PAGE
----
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The Town of Cheektowaga deserves some praise for its recycling efforts. The town has saved thousands of dollars in disposal costs since returning to recycling earlier this year. In addition, it has collected more than $30,000 for the cans and bottles in its blue bins. Just goes to show you what can be accomplished with cooperation and innovation.

Key to the town's success has been the privatization of its recycling service. The town hired BFI Waste Systems to pick up recyclables April 1. This was after the town had suspended its recyling program more than a year earlier because it was too expensive.

The union, which said it could have done recycling for less than what the town is paying BFI, agreed to accept the privatization of the recyling efforts, and concessions on health insurance benefits, in return for salary increases of 2.25 percent in fiscal year 2003, 2.5 percent in 2004 and 2.75 in 2005-06.

How successful has the renewed recycling program been? The numbers tell the story.

In 2002, when Cheektowaga last ran the recycling program, town workers picked up 5,833 tons of recyclables. From April through September, BFI collected 3,029 tons of recyclables. But the town is not paying the $23 per ton it had been, which amounted to $69,667. Instead, it is receiving $10 a ton and was paid $30,295 for the first six months of recycling. Had the garbage collector picked up those recyclables, the town would have paid an extra $123,098 in tipping fees for the garbage to go to American Ref-Fuel's waste-to-energy plant in Niagara Falls.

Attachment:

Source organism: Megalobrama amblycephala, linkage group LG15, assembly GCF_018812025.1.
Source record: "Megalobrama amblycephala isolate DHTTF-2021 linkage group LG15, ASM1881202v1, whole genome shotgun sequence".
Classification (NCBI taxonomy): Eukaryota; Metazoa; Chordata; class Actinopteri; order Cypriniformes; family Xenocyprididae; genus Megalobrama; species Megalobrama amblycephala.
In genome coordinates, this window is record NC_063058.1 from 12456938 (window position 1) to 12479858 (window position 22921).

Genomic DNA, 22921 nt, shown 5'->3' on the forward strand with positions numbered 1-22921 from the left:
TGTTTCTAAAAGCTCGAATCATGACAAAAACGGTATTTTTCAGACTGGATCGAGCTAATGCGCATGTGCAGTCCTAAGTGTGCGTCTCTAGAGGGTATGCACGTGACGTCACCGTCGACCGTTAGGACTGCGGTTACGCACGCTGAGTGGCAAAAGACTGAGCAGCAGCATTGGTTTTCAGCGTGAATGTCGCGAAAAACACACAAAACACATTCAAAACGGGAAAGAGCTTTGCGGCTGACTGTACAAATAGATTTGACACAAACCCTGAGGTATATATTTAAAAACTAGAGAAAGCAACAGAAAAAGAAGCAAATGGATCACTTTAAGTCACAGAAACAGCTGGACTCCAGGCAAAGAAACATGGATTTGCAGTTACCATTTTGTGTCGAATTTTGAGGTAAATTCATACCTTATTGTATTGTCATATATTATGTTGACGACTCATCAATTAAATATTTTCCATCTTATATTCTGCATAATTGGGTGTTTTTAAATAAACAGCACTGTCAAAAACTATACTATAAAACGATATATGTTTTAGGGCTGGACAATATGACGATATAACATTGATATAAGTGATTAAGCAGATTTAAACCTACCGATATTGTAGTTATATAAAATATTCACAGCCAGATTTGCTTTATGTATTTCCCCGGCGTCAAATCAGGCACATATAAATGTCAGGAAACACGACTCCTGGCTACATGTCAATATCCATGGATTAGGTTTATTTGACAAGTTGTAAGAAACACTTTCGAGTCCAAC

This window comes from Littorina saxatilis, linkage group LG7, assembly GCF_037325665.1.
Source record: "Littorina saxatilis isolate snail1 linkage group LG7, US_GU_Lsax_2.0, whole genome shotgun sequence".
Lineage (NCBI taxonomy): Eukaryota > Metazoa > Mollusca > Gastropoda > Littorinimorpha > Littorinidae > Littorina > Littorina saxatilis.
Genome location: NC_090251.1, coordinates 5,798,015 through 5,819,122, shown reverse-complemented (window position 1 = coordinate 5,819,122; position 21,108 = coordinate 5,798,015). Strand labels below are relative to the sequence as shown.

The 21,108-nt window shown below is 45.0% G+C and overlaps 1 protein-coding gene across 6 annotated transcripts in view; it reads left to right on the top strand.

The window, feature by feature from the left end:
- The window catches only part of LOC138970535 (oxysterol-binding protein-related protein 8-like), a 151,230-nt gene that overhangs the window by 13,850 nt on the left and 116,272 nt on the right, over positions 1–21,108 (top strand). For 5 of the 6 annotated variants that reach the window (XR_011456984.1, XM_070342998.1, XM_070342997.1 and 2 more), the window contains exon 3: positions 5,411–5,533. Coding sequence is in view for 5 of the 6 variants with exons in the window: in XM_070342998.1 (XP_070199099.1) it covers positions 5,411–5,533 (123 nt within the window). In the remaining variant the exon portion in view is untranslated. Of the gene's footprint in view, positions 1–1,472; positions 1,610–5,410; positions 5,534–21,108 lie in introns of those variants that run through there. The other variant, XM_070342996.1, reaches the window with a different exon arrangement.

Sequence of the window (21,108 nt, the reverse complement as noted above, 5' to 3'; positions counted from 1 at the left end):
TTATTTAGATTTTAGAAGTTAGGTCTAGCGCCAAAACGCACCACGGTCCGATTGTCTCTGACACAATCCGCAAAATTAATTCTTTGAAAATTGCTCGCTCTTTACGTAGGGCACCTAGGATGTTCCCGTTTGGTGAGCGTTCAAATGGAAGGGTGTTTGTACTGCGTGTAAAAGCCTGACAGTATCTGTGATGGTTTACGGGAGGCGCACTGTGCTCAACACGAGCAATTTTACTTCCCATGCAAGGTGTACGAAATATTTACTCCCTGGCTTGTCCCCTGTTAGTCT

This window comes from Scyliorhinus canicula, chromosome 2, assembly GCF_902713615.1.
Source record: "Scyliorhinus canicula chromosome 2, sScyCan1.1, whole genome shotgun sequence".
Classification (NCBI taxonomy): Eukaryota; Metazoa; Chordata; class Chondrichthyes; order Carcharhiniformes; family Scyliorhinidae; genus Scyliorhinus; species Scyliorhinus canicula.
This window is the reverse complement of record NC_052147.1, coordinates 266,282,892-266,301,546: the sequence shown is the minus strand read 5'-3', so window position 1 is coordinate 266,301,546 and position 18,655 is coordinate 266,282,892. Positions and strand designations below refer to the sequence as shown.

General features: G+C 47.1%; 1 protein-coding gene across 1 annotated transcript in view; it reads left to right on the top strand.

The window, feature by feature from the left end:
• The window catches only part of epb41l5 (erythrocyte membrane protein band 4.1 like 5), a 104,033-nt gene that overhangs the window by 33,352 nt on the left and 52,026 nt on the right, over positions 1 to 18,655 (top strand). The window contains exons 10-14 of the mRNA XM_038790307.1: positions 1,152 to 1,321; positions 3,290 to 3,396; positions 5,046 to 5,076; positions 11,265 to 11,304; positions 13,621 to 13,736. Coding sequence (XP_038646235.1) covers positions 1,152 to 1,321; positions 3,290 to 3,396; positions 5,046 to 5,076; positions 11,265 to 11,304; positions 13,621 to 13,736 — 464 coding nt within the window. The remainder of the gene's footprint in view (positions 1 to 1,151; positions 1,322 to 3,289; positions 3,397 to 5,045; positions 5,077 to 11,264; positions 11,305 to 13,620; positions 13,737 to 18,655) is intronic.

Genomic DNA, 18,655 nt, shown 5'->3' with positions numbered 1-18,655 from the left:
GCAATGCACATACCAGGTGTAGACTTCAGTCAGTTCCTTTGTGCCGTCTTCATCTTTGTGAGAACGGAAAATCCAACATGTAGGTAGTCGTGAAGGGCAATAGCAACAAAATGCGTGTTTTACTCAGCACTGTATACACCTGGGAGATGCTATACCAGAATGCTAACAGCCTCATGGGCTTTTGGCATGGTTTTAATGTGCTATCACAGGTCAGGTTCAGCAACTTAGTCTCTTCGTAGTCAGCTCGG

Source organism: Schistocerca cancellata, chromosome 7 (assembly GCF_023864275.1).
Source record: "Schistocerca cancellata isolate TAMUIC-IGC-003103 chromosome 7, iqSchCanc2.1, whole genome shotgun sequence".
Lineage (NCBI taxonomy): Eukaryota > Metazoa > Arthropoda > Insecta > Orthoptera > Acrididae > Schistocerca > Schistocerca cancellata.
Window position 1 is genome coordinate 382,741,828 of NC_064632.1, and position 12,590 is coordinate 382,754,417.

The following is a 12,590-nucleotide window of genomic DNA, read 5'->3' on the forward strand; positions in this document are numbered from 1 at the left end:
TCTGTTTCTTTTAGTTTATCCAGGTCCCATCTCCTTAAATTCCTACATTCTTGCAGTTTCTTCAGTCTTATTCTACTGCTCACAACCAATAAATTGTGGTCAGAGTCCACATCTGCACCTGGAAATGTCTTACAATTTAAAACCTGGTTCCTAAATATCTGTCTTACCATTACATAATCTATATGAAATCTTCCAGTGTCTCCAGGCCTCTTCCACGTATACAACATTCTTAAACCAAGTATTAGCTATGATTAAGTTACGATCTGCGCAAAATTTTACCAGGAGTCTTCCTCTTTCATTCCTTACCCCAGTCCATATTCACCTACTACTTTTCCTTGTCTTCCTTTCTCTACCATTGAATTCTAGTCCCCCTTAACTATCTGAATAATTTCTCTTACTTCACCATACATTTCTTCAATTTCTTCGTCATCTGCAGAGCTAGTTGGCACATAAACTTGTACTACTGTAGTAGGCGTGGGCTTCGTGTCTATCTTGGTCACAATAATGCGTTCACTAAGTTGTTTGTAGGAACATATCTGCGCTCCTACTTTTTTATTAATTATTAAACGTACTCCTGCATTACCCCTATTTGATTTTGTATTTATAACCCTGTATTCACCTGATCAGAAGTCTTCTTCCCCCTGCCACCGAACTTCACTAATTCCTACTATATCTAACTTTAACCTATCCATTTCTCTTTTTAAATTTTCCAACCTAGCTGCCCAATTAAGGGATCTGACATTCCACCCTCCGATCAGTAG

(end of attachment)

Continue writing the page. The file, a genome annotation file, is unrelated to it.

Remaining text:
In addition, the cost of running the operation has decreased. The $816,480 contract with BFI is cheaper than what the town used to pay its workers. And as people get used to recycling again, there likely will be more savings. According to town officials, if the current pace continues, 6,058 tons would be collected in a year, which is 3 percent more than the town collected the last year it recycled.

This page criticized Supervisor Dennis Gabryszak for taking the recycling program out of the town budget a couple of years ago. Now we are more than happy to give him and the Town Board a pat on the back for not only returning to recycling, but proving that it can be run to the town's financial benefit.

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